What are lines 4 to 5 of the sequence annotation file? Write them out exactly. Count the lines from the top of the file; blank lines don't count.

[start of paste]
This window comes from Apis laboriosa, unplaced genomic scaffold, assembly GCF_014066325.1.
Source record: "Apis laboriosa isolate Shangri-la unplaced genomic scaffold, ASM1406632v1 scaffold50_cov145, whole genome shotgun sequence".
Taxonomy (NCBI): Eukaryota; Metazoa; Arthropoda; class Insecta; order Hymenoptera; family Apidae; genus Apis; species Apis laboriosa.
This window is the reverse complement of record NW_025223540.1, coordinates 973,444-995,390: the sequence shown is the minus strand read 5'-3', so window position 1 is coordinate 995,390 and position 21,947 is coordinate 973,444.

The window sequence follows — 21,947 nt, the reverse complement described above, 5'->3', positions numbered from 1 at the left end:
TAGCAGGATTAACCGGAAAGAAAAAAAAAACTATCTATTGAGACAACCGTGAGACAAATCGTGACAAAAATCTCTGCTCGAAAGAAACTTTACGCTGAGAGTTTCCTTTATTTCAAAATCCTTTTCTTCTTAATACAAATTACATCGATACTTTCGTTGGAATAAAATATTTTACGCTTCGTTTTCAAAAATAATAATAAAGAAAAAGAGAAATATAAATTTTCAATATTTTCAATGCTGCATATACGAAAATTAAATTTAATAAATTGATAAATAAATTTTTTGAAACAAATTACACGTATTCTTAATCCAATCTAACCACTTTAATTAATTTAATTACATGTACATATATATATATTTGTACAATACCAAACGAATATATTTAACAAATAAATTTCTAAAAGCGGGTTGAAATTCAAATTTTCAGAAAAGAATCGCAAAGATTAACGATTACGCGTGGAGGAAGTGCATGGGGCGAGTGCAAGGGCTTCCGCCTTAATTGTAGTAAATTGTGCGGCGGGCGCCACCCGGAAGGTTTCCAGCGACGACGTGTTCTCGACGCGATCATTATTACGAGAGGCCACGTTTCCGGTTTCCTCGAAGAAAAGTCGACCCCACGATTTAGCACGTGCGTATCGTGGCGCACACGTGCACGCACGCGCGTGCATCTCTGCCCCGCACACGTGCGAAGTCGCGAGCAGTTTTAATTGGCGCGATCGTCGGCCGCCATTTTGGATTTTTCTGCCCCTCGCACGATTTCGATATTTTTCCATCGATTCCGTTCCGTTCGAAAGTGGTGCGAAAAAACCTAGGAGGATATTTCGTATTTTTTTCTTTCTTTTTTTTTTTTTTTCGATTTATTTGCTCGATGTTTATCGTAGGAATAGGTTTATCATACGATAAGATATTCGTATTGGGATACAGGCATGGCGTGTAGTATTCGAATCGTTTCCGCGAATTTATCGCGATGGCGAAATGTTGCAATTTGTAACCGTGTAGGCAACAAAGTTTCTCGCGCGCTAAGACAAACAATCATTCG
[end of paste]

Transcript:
This window is the reverse complement of record NW_025223540.1, coordinates 973,444-995,390: the sequence shown is the minus strand read 5'-3', so window position 1 is coordinate 995,390 and position 21,947 is coordinate 973,444.

The window sequence follows — 21,947 nt, the reverse complement described above, 5'->3', positions numbered from 1 at the left end: